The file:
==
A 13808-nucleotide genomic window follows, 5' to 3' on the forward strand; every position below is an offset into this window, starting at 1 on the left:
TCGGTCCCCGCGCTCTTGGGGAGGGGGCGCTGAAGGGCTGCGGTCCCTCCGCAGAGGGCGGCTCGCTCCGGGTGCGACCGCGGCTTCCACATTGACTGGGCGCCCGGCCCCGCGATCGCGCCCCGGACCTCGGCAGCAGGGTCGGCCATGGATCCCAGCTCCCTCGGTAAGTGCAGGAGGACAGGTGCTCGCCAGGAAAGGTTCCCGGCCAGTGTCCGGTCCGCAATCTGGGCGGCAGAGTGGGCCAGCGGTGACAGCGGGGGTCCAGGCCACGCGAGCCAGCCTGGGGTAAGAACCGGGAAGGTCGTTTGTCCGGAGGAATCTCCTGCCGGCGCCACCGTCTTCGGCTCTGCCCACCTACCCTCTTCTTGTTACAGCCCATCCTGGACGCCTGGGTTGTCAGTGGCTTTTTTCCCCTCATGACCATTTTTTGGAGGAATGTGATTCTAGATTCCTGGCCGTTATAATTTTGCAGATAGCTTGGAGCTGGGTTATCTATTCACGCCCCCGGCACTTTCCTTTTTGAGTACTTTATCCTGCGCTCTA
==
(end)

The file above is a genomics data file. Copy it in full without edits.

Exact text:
A 13808-nucleotide genomic window follows, 5' to 3' on the forward strand; every position below is an offset into this window, starting at 1 on the left:
TCGGTCCCCGCGCTCTTGGGGAGGGGGCGCTGAAGGGCTGCGGTCCCTCCGCAGAGGGCGGCTCGCTCCGGGTGCGACCGCGGCTTCCACATTGACTGGGCGCCCGGCCCCGCGATCGCGCCCCGGACCTCGGCAGCAGGGTCGGCCATGGATCCCAGCTCCCTCGGTAAGTGCAGGAGGACAGGTGCTCGCCAGGAAAGGTTCCCGGCCAGTGTCCGGTCCGCAATCTGGGCGGCAGAGTGGGCCAGCGGTGACAGCGGGGGTCCAGGCCACGCGAGCCAGCCTGGGGTAAGAACCGGGAAGGTCGTTTGTCCGGAGGAATCTCCTGCCGGCGCCACCGTCTTCGGCTCTGCCCACCTACCCTCTTCTTGTTACAGCCCATCCTGGACGCCTGGGTTGTCAGTGGCTTTTTTCCCCTCATGACCATTTTTTGGAGGAATGTGATTCTAGATTCCTGGCCGTTATAATTTTGCAGATAGCTTGGAGCTGGGTTATCTATTCACGCCCCCGGCACTTTCCTTTTTGAGTACTTTATCCTGCGCTCTA